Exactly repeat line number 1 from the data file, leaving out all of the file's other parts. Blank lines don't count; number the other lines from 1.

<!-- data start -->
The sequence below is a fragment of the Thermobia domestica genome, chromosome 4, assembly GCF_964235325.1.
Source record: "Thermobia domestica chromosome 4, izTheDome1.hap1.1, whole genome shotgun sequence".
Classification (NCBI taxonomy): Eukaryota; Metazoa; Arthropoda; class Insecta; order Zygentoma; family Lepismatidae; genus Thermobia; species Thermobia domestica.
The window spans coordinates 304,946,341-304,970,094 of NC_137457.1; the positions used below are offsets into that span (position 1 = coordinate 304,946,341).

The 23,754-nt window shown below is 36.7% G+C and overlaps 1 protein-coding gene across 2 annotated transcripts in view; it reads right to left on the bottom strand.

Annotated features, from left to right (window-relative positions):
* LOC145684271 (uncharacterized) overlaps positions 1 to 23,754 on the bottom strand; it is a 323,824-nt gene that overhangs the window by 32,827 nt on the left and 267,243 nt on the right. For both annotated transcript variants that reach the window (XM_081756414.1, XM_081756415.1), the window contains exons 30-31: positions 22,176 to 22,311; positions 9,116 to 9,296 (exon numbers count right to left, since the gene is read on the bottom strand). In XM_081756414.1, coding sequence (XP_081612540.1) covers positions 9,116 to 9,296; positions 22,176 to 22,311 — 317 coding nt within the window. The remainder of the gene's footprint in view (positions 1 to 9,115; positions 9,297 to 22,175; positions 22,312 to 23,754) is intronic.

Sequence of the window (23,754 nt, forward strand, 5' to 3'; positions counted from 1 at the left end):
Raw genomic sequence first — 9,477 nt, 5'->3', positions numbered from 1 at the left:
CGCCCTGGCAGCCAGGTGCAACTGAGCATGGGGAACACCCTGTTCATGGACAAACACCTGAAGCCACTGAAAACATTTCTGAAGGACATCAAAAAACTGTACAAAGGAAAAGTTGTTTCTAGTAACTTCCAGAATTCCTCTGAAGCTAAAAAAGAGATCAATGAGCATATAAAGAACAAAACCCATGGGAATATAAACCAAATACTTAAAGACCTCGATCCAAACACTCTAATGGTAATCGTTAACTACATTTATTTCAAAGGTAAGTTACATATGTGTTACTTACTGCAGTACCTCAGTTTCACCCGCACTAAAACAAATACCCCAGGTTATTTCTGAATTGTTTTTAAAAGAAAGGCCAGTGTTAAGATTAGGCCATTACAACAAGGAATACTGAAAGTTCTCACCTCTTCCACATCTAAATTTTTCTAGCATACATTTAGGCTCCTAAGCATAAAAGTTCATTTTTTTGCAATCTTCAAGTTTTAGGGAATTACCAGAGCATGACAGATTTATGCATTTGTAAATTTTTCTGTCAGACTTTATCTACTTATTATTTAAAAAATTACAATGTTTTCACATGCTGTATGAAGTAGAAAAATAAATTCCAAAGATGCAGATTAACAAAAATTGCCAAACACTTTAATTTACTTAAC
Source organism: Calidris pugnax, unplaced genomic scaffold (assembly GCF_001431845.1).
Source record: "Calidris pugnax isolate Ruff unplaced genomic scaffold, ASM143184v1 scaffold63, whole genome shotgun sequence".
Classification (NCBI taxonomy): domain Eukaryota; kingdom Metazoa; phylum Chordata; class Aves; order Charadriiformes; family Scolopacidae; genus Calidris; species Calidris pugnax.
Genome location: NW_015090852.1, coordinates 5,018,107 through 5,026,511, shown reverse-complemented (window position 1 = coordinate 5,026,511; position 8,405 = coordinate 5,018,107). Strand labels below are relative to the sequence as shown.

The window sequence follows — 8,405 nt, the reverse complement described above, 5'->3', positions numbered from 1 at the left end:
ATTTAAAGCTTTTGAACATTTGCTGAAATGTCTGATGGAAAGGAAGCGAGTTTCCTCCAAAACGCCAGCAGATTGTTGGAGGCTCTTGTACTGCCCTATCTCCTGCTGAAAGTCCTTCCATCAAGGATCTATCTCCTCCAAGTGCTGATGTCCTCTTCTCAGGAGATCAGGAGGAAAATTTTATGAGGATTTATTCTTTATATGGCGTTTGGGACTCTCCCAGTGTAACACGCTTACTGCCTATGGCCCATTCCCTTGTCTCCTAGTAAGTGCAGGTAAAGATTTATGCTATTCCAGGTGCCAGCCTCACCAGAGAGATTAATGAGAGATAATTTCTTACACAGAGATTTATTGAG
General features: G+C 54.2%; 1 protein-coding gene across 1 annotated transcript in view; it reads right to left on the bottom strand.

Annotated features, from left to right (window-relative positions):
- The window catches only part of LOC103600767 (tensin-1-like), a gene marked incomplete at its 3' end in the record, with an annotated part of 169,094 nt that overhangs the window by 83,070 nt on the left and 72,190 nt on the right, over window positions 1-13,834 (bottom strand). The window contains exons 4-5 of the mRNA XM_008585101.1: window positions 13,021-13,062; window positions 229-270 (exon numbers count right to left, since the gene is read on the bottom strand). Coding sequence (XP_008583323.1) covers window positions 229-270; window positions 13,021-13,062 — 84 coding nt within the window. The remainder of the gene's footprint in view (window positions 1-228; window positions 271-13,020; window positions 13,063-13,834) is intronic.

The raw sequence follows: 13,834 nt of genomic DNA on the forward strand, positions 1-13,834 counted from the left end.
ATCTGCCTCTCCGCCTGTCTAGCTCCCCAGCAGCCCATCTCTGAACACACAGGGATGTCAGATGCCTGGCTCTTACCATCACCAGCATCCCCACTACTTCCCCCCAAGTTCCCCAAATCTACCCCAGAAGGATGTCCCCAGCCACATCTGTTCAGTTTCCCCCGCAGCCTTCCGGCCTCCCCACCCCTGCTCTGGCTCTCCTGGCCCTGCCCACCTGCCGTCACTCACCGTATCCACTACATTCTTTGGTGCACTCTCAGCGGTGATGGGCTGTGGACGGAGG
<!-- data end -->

The sequence below is a fragment of the Thermobia domestica genome, chromosome 4, assembly GCF_964235325.1.